Helen: Describe your writing process for us.

Paul: I’d like to say that I write a minimum number of words each day, but my schedule is a lot more haphazard. I write when the spirit tells me. Sometimes the well goes dry, but usually I cannot wait to get back to the PC and type. When not writing new material, I regularly re-wrote the draft manuscript.

Throughout the research stage, which lasted right up to the end, I chronologically and thematically organized the personal letters, army and government correspondence, newspaper reports, and other primary documents. From these, I transcribed hundreds of thousands of primary source words—sometimes entire documents, at other times just relevant passages—and similarly arranged these into electronic source documents. This process is inefficient, I suppose, but it helped the material really sink into my consciousness.

Early in this process, I created an outline, identifying what would go into each chapter. Over time, the number of chapters expanded and contracted several times over. Each chapter had points I wanted to make, based upon my evolving understanding of what the story was about. The organizing helped me to lay out a narrative and to identify the quotations I would use to illustrate characters, actions, and interpretations.

Generally speaking, a chronological approach worked best, but this was not always true. The first few chapters were especially difficult to arrange. I repeatedly rearranged information, trying to find the best way to introduce the reader to the various characters and themes. Chapters 8 and 9 are “context” chapters that bring in some key background information not found in the earlier chapters. From Chapter 10 on, the story is straight ahead narrative, largely propelled by the protagonists’ actions. But the hotter the events in El Paso, the more important that conversations, decisions, and even inaction outside the county became. Some national and state politicians, as well as some newspaper editors, sought to use the crisis to bring on a second war with Mexico. Decision makers in Austin, Washington, and at various military headquarters acted based on old, conflicting or otherwise unreliable reports, and so that became a part of the story parallel to the violence in El Paso. As I said, it’s a complex tale, and I incorporated various approaches to make sense of it all.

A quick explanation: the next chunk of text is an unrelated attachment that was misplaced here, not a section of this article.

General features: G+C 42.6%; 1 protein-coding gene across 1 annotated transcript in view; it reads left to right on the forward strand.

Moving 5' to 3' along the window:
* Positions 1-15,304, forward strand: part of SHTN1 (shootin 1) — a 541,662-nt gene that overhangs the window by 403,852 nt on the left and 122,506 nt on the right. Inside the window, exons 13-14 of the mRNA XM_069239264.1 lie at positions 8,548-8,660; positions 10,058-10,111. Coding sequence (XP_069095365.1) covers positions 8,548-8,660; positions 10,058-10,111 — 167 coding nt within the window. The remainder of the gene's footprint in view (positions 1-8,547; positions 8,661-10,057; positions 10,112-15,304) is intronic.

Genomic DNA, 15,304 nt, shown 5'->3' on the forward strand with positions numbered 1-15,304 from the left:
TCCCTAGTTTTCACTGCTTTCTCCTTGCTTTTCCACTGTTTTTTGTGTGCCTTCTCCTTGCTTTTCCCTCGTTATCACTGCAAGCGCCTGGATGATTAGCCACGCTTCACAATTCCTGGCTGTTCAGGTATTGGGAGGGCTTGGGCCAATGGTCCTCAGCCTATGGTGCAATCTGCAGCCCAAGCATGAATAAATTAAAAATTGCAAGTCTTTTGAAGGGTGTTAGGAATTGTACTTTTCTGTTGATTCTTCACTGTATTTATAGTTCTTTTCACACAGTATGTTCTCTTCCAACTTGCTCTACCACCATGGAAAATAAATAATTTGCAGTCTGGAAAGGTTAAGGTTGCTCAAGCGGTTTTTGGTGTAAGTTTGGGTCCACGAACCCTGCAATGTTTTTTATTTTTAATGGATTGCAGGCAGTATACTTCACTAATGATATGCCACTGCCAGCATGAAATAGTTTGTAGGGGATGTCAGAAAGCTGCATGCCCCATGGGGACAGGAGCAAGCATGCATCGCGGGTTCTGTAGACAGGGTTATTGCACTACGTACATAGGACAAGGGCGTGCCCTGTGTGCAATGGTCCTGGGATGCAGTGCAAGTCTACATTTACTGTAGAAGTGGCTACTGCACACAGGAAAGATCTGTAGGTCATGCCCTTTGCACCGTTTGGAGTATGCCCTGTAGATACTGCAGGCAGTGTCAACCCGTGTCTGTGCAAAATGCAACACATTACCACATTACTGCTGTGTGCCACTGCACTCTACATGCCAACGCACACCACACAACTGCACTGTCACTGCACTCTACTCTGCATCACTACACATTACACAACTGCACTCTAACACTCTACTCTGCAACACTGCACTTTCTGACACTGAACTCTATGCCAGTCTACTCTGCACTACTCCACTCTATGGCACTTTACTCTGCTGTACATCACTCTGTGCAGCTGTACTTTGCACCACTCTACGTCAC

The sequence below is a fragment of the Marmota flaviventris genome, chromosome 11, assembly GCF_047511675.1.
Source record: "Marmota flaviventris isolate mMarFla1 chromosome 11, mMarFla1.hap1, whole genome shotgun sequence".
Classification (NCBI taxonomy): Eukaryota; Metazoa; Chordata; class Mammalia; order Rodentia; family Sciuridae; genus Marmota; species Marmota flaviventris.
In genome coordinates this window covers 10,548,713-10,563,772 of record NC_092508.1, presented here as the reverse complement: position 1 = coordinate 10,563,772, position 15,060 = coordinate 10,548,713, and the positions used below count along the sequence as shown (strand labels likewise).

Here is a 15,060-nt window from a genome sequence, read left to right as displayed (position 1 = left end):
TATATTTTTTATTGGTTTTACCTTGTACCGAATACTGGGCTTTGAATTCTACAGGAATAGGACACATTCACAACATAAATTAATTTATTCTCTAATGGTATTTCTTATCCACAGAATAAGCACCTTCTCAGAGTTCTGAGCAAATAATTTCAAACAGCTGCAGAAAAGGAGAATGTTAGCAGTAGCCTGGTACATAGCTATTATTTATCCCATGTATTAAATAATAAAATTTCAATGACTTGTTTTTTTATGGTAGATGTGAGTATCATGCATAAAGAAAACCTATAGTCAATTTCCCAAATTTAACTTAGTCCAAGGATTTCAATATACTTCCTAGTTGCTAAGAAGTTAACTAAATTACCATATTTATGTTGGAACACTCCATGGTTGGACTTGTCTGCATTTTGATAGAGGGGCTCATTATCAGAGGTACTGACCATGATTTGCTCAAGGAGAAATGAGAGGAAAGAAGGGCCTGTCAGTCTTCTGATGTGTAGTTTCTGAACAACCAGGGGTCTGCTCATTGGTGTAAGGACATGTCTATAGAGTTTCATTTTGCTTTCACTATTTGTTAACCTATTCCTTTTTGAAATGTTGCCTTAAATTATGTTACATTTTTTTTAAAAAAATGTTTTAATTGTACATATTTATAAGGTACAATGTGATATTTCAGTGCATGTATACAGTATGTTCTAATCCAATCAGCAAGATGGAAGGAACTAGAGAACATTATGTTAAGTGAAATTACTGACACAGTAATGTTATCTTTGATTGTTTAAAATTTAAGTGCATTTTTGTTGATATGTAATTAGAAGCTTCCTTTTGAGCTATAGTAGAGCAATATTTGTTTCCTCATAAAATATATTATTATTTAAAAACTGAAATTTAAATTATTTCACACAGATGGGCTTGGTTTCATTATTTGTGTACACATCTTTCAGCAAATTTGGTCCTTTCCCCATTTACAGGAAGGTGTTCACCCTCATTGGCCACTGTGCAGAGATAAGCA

By 2005, I had created a kitchen-sink draft of maybe 225,000 words. Ultimately, I got it down to 125,000 words, plus the front and back matter. A large book for a university press, but Mary Lenn Dixon, my excellent editor at Texas A&M University Press, supported my desire to tell the whole story from deep background to “whatever happened to.” The process of getting it down to size was painful. Many extended eyewitness accounts had to be chopped. But the tightened book is a better one.

Helen: You cut a hundred thousand words! We’ll end the Q&A here before we all start crying at the idea of chopping that much from a manuscript and open this up to questions from readers. Just click “Comments” and ask away or leave a note.

You can find out more about Salt Warriors: Insurgency on the Rio Grande on the Texas A&M Press website. You can also order a copy there – never too early to think Christmas!

Also, follow Paul on his Blog Book Tour.

Thank you so much, Paul Cool, for stopping by today.

The Comments section is open!


  1. Great interview.

    I loved reading about the progression of the book, from inception of the idea through research to structuring and editing. The choices Mr. Cool had to make, the focus of the book and why he chose it, the editing process itself; a good read.

  2. Reading about the research process was very interesting. I'm going to send a link to this post to a friend who is doing historical research. I think he would find it helpful.

  3. I agree with both of you. I found Paul Cool's research process fascinating and eye-opening.